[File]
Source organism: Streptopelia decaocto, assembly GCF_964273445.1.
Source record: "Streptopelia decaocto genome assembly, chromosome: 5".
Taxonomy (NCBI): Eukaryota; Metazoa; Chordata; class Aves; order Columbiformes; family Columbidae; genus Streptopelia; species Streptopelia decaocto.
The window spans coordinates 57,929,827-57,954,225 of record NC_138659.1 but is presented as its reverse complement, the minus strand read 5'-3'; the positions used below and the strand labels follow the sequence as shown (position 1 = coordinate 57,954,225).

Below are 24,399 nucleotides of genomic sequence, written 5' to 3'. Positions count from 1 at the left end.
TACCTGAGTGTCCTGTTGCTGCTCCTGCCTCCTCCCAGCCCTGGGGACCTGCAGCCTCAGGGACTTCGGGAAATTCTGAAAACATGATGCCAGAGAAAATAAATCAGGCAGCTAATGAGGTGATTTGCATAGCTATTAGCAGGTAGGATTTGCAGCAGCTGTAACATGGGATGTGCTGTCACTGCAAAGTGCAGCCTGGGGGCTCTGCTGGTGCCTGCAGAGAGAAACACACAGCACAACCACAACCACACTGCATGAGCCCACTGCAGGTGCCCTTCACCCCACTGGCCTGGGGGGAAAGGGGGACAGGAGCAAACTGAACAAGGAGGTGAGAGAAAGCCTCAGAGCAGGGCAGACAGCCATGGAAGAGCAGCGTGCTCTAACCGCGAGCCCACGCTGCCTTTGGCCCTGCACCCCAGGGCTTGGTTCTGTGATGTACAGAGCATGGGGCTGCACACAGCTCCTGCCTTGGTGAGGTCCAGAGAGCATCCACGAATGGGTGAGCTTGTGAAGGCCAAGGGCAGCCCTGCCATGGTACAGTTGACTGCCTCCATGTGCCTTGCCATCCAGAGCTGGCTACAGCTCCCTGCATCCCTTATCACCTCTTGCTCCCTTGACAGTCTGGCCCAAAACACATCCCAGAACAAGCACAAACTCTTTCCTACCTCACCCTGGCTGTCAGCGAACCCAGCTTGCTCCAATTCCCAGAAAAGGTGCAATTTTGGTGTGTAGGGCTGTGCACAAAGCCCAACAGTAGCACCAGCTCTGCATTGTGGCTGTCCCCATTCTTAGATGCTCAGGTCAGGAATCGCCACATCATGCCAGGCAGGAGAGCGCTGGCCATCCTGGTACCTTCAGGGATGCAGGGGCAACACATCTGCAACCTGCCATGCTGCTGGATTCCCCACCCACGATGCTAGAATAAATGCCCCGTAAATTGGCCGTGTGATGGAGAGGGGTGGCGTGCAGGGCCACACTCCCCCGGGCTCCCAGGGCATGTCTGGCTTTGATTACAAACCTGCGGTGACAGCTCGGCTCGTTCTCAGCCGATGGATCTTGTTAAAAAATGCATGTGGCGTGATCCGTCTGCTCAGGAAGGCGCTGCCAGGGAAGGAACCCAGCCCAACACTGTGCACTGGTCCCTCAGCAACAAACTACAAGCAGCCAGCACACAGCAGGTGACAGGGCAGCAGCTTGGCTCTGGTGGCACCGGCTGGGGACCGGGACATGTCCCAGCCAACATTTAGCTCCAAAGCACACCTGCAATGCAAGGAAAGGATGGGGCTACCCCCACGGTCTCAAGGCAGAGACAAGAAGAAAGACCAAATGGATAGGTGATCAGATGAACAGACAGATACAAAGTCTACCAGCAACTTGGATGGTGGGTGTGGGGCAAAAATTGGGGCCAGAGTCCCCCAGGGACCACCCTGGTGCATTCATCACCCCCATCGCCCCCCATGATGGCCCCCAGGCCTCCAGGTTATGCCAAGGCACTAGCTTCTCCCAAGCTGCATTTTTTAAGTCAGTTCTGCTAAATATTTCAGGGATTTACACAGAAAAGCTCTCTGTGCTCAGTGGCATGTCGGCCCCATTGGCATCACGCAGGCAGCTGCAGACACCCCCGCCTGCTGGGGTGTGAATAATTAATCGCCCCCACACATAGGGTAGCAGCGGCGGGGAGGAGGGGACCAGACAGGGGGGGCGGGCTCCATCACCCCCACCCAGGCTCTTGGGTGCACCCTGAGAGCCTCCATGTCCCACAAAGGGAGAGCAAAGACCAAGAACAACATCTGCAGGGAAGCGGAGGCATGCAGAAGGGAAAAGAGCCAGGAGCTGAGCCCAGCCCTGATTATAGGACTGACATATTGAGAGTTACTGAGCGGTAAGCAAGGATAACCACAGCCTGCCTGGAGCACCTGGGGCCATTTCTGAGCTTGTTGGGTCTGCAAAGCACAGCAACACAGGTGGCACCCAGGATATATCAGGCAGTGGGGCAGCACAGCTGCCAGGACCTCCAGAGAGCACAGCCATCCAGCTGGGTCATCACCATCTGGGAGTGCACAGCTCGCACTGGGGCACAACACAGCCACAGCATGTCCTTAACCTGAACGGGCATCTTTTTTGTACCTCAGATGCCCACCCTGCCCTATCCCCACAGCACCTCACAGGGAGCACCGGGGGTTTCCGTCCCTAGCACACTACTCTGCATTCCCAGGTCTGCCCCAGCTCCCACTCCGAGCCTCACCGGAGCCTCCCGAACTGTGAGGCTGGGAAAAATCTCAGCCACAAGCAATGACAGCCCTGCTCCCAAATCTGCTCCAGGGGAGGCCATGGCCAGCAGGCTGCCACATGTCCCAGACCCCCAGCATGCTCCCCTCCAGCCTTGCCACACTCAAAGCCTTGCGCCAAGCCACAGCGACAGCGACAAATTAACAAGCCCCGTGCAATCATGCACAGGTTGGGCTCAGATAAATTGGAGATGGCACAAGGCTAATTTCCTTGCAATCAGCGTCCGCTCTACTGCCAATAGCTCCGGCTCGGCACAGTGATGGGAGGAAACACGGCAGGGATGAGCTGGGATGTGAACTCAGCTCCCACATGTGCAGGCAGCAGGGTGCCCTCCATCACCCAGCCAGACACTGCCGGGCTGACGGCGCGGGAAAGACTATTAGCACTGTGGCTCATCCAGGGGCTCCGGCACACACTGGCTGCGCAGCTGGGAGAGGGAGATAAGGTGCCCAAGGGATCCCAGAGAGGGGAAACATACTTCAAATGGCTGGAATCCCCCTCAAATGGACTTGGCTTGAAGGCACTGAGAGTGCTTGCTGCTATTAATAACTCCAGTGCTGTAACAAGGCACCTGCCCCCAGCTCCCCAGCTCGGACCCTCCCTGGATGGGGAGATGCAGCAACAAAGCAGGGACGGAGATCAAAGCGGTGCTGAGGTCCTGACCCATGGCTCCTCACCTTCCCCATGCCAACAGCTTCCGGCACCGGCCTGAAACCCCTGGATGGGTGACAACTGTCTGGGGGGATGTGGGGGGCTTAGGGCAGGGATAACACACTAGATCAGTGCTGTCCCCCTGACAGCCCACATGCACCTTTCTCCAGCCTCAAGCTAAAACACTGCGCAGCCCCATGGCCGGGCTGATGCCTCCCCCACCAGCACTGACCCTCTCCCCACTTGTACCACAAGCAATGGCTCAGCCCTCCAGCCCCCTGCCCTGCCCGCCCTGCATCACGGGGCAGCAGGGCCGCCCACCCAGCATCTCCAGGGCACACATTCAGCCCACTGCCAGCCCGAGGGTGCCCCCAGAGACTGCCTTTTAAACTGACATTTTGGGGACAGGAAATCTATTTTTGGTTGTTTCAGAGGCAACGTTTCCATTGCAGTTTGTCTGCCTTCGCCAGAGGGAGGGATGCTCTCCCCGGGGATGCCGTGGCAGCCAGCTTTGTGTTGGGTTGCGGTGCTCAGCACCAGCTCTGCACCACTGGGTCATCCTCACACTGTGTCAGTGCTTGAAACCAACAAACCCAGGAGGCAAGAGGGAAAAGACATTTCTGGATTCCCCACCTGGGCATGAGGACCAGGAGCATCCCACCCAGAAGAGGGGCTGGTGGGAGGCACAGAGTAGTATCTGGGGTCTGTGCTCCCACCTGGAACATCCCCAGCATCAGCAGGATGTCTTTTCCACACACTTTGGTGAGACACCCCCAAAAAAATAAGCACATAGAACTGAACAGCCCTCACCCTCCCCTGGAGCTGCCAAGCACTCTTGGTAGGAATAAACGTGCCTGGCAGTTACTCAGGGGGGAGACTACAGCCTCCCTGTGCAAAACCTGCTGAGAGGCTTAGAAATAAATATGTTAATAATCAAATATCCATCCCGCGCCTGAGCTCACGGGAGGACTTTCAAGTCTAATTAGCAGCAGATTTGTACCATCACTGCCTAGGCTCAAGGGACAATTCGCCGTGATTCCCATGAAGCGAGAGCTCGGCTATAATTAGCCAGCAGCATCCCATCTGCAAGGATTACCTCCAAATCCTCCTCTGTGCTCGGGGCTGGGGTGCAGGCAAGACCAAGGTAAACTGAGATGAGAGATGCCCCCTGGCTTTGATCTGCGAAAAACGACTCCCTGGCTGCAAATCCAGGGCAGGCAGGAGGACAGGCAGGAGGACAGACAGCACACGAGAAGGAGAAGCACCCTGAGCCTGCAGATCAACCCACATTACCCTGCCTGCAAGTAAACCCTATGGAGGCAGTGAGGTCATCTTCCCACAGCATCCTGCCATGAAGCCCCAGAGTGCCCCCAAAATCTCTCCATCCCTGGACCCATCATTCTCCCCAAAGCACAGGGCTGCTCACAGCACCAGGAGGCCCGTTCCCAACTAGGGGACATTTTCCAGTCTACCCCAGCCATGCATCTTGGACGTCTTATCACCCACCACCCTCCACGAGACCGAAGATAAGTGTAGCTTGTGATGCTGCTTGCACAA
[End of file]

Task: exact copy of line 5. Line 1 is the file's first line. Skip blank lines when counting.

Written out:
Below are 24,399 nucleotides of genomic sequence, written 5' to 3'. Positions count from 1 at the left end.